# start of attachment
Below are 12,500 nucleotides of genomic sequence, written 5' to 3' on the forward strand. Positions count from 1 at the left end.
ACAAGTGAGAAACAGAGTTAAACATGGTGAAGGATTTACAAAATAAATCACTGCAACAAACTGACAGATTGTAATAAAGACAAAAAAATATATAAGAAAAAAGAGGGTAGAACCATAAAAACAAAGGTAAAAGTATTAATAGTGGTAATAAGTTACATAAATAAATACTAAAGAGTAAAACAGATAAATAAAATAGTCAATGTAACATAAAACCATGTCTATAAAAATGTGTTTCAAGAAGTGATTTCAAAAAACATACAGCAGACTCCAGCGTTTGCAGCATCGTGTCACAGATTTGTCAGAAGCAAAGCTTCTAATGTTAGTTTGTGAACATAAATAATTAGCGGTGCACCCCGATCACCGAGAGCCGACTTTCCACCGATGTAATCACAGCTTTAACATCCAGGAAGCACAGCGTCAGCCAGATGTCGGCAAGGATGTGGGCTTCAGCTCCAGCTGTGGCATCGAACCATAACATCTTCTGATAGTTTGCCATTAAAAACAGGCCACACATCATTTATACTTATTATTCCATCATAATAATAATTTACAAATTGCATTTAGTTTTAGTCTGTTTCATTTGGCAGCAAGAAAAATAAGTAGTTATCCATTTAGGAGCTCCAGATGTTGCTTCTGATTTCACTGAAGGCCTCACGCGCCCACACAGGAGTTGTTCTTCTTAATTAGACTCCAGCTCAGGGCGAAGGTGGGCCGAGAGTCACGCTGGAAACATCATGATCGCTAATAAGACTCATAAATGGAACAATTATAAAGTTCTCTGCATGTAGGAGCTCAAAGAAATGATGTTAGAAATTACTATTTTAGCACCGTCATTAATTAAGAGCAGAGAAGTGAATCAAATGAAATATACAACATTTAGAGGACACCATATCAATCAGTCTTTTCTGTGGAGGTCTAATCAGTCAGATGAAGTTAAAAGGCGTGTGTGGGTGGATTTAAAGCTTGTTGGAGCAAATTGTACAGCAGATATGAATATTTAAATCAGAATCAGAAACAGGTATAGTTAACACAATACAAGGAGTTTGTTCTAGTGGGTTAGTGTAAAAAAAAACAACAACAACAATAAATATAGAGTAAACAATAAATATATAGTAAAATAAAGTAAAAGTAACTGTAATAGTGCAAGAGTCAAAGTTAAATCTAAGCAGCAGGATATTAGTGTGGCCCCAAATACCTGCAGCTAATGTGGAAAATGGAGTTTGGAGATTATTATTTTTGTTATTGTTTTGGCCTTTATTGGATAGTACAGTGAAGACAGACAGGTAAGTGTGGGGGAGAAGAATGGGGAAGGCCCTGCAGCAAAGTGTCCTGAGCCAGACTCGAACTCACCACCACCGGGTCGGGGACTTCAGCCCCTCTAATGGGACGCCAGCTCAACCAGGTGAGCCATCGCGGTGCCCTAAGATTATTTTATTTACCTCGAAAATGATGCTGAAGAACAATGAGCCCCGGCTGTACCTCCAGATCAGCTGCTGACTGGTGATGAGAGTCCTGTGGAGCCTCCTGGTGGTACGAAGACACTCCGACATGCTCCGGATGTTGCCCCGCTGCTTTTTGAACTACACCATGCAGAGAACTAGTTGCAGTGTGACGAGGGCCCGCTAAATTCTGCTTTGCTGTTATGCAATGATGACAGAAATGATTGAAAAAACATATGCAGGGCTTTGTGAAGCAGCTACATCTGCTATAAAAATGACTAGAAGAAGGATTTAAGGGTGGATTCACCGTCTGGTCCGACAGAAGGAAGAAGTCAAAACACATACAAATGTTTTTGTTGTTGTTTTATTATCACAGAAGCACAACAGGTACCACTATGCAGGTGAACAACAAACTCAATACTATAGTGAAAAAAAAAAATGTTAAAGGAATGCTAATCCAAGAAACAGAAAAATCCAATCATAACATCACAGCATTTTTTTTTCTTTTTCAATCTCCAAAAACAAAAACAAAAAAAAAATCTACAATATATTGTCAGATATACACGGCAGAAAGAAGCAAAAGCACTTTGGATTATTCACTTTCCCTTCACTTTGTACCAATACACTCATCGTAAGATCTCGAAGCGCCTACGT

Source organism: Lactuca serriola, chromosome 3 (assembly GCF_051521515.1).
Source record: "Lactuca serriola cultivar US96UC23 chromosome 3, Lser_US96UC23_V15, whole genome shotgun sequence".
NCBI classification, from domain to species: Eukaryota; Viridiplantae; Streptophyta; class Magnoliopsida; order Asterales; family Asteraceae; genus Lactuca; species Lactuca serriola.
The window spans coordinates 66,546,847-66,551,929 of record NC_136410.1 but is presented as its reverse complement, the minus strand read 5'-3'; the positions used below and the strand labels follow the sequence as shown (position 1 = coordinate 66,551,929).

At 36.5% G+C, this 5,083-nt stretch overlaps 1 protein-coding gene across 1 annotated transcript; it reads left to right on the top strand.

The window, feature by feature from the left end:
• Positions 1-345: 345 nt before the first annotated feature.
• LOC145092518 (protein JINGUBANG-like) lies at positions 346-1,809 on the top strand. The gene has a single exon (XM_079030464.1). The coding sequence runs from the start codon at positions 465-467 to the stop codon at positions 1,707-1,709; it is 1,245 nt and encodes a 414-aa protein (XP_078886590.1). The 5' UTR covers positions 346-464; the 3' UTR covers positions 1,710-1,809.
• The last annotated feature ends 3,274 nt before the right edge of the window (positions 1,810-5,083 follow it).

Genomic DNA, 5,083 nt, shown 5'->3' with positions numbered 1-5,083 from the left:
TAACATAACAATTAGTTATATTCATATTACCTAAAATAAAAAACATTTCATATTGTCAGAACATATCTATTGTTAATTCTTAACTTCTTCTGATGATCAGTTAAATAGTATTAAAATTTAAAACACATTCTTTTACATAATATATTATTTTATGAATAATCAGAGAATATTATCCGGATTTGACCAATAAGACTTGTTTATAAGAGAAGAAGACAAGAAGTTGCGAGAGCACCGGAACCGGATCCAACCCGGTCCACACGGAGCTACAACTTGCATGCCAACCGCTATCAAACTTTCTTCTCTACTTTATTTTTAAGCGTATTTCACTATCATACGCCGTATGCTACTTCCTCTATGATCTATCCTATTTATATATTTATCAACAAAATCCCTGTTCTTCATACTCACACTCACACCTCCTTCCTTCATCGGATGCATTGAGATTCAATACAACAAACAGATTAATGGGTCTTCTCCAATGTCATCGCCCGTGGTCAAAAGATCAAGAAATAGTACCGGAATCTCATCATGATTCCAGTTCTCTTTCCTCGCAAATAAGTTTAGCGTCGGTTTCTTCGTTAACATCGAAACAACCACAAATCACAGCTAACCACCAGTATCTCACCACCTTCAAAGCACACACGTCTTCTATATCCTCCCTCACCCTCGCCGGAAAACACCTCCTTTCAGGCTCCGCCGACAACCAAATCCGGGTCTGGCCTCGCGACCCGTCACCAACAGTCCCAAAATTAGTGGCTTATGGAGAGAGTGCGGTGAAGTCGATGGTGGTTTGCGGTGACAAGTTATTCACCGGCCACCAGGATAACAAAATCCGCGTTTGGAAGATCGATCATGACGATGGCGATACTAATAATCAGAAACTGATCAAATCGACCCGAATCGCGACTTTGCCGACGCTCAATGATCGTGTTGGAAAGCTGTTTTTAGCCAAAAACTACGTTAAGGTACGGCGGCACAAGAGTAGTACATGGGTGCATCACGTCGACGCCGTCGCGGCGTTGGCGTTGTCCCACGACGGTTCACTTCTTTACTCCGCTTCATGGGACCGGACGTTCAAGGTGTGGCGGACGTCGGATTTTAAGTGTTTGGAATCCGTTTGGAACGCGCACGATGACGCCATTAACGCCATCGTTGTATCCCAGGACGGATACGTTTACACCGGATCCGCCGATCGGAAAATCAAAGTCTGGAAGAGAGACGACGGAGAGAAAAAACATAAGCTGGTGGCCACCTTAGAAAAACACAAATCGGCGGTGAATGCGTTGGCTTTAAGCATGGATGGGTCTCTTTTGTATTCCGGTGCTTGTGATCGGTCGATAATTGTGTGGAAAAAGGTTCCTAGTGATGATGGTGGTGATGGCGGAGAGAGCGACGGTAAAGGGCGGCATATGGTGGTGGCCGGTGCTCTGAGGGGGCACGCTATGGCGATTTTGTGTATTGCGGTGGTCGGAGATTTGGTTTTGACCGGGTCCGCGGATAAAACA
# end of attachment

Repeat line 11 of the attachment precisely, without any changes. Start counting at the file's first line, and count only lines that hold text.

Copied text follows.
• The last annotated feature ends 3,274 nt before the right edge of the window (positions 1,810-5,083 follow it).